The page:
“I don’t know where he’d be if we hadn’t been able to help him back then. I really don’t,” Liz says, “and it was just amazing to me to see him walk in the office with that young man after so many years. He was so grateful, so grateful for what he received. He never forgot.”

The Process of Finding
With so many students needing some degree of assistance, Liz relies on referrals from others to help her find those she should help.
     “I don’t go out and find a lot of my students. I often receive phone calls from our financial aid advisors, other employees across campus, bishops, and friends who are concerned for certain students having financial difficulties,” says Liz.
    Sometimes the Counseling Center calls to tell her they have discovered through meeting with a student that part of the stress he or she is experiencing comes from having a difficult time finding the money to even buy things as essential as groceries.
     “The dean of students has also called me a few times when a student has shown up to withdraw because of financial reasons,” she says. “We have been able to take care of them, too.”
    There are times, however, when she takes the initiative to search them out. “Some don’t even know there is help available,” she says. “In December students are trying to register for winter semester, and if they owe money the computer system won’t allow them to do so. So I do a search in the computer and find the students who are in that circumstance. If I am able to determine that they are having difficult financial problems beyond their control, I give them assistance from the Grants-in-Aid fund.”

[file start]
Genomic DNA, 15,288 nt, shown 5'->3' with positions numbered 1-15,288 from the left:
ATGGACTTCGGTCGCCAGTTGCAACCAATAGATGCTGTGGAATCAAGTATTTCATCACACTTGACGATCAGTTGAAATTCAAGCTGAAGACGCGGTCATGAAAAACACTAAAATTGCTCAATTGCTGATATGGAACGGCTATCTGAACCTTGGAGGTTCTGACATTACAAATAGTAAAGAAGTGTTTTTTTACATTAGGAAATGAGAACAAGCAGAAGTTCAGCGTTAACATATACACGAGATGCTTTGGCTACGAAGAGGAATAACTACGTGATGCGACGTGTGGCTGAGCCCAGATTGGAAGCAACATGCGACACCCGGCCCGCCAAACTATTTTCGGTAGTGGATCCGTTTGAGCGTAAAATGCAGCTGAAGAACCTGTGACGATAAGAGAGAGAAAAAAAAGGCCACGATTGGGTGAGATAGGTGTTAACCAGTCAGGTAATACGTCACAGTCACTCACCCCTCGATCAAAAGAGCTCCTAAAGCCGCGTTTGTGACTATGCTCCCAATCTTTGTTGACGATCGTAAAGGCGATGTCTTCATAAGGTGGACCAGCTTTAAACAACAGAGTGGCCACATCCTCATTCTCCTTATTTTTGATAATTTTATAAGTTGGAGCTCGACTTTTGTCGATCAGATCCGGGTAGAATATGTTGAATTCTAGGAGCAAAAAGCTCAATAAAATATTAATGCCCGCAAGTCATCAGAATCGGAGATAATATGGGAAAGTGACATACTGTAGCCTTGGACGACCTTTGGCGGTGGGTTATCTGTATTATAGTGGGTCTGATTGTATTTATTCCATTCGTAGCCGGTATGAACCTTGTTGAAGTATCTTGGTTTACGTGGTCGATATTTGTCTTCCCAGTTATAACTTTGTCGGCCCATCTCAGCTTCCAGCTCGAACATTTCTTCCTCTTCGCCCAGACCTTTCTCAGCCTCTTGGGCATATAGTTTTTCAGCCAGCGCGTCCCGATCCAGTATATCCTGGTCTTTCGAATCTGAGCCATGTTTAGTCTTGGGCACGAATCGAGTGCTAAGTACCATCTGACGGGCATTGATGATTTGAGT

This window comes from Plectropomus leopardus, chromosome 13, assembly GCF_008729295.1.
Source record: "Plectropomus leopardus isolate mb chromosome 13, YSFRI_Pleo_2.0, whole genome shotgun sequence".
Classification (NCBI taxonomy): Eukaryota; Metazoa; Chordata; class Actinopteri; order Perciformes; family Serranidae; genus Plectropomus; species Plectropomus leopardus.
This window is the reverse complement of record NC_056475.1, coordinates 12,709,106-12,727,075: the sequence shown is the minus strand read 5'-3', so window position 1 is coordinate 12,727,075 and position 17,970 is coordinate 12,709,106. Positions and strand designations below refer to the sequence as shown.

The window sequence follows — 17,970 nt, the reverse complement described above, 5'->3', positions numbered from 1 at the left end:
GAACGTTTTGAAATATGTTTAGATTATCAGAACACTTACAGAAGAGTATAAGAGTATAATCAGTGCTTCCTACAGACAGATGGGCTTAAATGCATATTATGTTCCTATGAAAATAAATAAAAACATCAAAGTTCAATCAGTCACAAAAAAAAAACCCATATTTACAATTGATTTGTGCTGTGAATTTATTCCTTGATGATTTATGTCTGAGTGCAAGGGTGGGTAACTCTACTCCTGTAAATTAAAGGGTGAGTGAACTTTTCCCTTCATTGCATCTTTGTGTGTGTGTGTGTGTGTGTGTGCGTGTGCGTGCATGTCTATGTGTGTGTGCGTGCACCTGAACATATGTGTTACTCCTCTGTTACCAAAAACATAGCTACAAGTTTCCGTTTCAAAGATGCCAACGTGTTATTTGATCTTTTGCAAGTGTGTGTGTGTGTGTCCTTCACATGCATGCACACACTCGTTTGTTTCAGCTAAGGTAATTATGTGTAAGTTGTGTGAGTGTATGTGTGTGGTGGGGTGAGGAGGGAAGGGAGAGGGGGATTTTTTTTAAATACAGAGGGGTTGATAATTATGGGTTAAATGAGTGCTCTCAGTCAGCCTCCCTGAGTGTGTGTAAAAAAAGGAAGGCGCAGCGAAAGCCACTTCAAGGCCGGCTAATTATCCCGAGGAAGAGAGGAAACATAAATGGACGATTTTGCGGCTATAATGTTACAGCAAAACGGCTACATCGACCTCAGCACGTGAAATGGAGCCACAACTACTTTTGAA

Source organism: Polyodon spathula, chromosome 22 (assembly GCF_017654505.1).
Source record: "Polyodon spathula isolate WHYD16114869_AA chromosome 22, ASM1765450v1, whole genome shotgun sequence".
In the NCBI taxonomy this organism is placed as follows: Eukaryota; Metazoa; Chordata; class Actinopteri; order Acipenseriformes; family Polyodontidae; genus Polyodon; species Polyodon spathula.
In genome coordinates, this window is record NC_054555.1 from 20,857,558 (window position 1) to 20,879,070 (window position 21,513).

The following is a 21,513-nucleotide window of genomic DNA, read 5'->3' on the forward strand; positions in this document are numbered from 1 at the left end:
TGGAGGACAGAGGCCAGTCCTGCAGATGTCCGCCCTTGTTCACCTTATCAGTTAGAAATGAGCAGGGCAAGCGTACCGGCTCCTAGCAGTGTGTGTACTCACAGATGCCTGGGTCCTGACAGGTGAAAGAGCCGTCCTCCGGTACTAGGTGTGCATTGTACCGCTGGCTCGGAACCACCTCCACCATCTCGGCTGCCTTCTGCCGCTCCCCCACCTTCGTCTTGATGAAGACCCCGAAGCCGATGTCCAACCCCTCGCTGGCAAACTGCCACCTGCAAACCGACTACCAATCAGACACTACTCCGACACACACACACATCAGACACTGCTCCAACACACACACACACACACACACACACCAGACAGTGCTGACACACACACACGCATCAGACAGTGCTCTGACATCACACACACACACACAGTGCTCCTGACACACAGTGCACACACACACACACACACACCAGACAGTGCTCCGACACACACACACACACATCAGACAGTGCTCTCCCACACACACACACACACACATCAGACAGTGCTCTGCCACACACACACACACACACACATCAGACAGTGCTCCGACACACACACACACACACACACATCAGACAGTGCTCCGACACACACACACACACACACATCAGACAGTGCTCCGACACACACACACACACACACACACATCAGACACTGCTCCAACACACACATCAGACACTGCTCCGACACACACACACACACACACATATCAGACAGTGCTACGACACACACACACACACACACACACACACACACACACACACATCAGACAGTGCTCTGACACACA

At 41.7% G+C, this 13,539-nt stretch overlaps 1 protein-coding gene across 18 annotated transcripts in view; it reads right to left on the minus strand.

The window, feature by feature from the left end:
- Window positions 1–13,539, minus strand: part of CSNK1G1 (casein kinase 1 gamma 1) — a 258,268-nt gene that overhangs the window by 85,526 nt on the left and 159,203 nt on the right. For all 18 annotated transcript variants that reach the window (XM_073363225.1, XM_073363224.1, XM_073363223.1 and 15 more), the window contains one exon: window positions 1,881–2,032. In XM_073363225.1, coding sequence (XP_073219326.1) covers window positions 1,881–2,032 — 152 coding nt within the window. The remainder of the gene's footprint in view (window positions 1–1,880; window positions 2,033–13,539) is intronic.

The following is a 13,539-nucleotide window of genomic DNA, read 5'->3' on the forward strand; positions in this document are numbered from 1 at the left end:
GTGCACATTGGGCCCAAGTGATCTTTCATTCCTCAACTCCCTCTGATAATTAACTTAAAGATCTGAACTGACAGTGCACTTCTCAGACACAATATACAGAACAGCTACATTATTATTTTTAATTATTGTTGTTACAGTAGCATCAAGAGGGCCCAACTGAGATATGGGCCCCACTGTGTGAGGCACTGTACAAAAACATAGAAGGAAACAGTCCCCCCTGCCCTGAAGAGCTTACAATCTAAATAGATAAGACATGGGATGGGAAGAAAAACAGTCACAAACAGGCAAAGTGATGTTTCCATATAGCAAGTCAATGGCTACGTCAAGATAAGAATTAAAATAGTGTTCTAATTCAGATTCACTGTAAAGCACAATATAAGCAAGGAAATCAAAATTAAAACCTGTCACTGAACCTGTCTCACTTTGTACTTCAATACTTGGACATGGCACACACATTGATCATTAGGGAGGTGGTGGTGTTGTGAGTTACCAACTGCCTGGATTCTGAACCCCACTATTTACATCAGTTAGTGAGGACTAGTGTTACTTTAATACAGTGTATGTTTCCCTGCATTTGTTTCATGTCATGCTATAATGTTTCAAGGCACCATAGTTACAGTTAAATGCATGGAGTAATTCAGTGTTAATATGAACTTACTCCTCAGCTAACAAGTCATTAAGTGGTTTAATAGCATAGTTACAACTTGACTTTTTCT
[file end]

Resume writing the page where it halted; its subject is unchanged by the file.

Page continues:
When Liz shared this with me, I had to wonder if the timing had just a little bit to do with it being so close to Christmas.
     “I get touching letters from students and from their parents when I do this,” she says. “They say things like, ‘This gift has blessed our family so much. We didn’t know how we were going to pay for schooling. It was Christmastime you know, and we didn’t have the money to pay for much, let alone the costs of college. You have taken a huge burden off our family.’”
    I stop short of calling her Mrs. Claus. But I think it when I see her now.

The Gift of Discernment
Unlike the rigid requirements of federal grants, the Financial Aid Office at BYU–Idaho has some flexibility, “and we have compassion and love and caring,” Liz adds. But that means making an awful lot of judgement calls. Liz has so much compassion, I had to wonder how in the world she is able to make her Solomon-like decisions. Certainly not every student gets the help they ask for.
    When I asked her about this she said, “I think I’ve really been blessed with discernment. And I pray for that everyday...every single day.”
     “I’m responsible for a lot of money,” she said, “and I have been given stewardship over it, so I have to rely on the Spirit to help me. And some of those decisions I cannot make that day. I have to work on them. And I’ve told students, ‘I’ll have to think about it; you come back and we’ll talk tomorrow.’”